Mappa mundi

Land lines

In Witches Lane the spell is cast,
And suddenly it’s clear to me:
In all the signposts I have passed
There is an ancient poetry.
Sheepwash, Slugwash, Snatts and Scallows
Soften with their euphony
The unquiet echoes of the gallows
On Hanging Birch and Deadmantree.
Lost village life in Pump and Pound,
Gun and Thunders wreathed in smoke:
How blessed was the peace once found
By travellers on Resting Oak.
My bicycle and I now follow
The tracks of long-dead industry
Down Tanyard, Scrapers, Pit and Hollow,
Up Powdermill and Nursery.
Shepherds, Sharlands, long and steep,
Markstakes winding through the trees
Rocks and Sandy, driven deep
By feet and wheels and centuries.
Ragged Dog, Darp and Dern,
Through Langtye’s sweeping bends I fly,
Take in Potato, Ham, then turn
Down Robin Post to Bird-in-Eye.
A thousand years of history
Enshrined in Hill and Road and Lane.
They share their tales and mystery
And lead me safely home again.

I’ve accumulated 13 years and literally tens of thousands of miles cycling the lanes around my home, but it was only the other day that I really started thinking about their names. They’re historic, quaint, comical and vivid by turns: I can’t quite believe it’s taken me so long to realise this, and then string some of the choicest together to make a poem.

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7 thoughts on “Mappa mundi

  1. Hi Nick,

    This wonderful poem shows the rich history of Sussex, and your years of cycling provided you with a treasure of landscape images to use. Some names puzzle me (Snatts?)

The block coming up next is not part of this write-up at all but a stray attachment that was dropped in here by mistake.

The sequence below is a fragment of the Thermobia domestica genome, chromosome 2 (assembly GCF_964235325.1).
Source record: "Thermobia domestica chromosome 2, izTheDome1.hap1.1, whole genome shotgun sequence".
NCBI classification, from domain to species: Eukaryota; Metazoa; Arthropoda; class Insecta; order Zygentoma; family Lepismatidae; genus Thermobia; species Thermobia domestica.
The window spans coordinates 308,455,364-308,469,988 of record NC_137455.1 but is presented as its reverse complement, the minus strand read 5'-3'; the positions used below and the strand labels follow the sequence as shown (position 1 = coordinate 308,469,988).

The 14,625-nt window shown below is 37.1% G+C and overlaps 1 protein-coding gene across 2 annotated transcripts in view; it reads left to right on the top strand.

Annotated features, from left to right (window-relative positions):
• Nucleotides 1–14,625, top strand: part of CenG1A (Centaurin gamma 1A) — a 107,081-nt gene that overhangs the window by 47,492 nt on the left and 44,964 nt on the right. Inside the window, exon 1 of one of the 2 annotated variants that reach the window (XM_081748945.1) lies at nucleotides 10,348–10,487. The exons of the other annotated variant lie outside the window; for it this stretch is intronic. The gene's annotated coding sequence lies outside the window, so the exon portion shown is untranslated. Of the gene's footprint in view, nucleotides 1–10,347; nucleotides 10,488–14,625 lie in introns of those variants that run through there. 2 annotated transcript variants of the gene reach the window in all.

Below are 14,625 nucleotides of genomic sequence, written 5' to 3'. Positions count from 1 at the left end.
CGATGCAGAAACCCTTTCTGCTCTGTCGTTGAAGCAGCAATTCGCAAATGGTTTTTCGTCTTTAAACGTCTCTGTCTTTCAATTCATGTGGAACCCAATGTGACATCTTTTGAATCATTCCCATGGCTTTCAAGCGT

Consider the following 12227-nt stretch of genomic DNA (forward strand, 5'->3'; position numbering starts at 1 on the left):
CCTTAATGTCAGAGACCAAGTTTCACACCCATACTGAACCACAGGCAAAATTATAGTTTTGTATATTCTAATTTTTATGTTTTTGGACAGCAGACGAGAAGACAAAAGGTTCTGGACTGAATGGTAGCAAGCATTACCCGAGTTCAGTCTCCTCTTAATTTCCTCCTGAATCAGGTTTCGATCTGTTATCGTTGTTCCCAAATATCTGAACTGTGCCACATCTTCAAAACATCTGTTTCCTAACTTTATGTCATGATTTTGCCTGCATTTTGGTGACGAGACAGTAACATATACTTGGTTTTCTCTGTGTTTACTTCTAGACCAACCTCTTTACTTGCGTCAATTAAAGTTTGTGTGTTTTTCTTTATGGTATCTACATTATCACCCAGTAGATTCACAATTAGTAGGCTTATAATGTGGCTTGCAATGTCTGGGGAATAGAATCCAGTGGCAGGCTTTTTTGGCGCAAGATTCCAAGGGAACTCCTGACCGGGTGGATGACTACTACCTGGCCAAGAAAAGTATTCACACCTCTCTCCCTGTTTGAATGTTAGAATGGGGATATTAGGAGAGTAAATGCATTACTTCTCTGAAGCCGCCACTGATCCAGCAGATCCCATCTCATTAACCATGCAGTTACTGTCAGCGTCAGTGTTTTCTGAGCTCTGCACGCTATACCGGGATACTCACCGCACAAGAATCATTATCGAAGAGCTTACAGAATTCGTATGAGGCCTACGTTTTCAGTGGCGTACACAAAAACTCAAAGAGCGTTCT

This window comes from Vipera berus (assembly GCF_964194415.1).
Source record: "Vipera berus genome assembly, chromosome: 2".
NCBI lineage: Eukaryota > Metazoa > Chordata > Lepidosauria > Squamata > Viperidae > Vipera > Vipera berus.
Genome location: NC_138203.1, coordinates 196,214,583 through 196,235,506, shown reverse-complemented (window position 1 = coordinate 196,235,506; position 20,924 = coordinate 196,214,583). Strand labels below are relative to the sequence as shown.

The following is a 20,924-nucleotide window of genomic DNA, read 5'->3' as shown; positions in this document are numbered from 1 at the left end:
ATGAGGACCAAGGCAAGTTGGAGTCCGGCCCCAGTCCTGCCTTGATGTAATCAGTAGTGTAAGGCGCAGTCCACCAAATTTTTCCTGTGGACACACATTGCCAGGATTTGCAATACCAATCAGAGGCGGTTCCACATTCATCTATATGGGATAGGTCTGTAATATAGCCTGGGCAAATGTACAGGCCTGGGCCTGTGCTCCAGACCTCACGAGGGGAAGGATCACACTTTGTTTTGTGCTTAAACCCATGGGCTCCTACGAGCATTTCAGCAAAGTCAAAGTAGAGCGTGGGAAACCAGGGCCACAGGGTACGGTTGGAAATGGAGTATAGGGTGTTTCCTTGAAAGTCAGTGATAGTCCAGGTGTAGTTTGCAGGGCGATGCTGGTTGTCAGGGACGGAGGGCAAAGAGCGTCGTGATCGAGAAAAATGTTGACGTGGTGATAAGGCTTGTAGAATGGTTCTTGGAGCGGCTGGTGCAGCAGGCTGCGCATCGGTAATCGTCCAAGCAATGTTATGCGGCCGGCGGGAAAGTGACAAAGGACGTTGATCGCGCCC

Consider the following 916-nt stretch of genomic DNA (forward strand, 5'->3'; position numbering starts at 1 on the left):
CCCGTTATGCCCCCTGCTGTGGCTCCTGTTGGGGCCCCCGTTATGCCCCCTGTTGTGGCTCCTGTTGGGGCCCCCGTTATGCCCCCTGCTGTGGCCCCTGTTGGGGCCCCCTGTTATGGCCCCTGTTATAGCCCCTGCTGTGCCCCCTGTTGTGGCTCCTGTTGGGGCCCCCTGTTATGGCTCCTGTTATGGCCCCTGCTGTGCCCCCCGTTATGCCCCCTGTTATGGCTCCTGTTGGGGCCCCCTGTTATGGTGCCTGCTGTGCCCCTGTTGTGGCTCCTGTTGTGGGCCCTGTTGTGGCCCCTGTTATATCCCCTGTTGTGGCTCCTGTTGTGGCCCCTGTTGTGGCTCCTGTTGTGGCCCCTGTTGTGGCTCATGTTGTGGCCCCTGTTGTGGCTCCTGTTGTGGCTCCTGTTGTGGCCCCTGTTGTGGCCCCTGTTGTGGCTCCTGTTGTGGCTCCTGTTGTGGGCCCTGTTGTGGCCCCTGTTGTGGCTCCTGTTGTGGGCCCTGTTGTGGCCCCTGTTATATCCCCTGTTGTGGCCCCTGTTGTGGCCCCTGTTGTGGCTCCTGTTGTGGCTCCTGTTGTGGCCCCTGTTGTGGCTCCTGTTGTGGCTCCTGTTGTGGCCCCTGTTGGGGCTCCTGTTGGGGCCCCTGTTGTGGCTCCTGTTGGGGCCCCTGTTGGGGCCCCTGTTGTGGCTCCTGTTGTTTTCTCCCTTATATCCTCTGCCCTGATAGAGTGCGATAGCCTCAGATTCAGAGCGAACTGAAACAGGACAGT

Deadmantree reminds me of Doodemanskisten (deadmancoffins), a lake in the dunes here. I am writing a post about it now.

    I take it that the places you mention are criss cross through the county of Sussex, not one tour, though it would be fun if Potato and Ham were near each other, with suburbs Small Potatoes and Pie.

    Lovely,
    as always 🙂

    Ina

    • Some of them puzzle me, too – I have no idea what ‘Snatts’ means either! Probably someone’s name way back when. And a place called Deadmancoffins definitely needs a poem written about it. You’re right, the roads I’ve mentioned cover a fair spread of Sussex country, although I quite like the idea of trying to put together a ride that included all of them…it would be a long one, for sure. You’ll also be pleased to learn that Potato Lane and Ham Lane are actually on opposite sides of the same village – with Goat Lane in between!

  2. I love this Nick.

    The ability to take something which is so familiar that we do not really notice it and look at it anew is surely a way of renewing our enthusiasm and keeping us young.

    My favourite lane name is a place in Whitby. It is called ‘Arguments Yard’. I never fail to smile each time I pass it.

    David

    • Thank you David – like Ina’s Deadmancoffins, I reckon Arguments Yard is definitely worthy of a poem of its own. It’s already got me thinking…if I had to pick a favourite from my local lane-names, it’d have to be Resting Oak Hill, just for the music of it. Although we do have the rather wonderful Earwig Corner, too…

  3. This is lovely Nick!

    There are certainly some strange names around. Your poem brings to mind our family holidays to the east coast at Bridlington, years ago. After we had passed through Malton I always became excited as my father began to pronounce some very strange village names as we traveled through, putting in there several of his own made up ones! I chuckled all the way to the beach; it was part of the holiday not to be missed!

    Christine

    • Thnak you Christine – very pleased to have brought back some happy memories! We lived in Pickering for a while, so I know there are some odd ‘uns in that part of the world: Hole of Horcum, Rievaulx, Great Barugh, Chop Gate, (which the locals, confusingly, pronounced Chop Yat). And I always liked Roseberry Topping, which to me sounded like something you’d put on ice cream.

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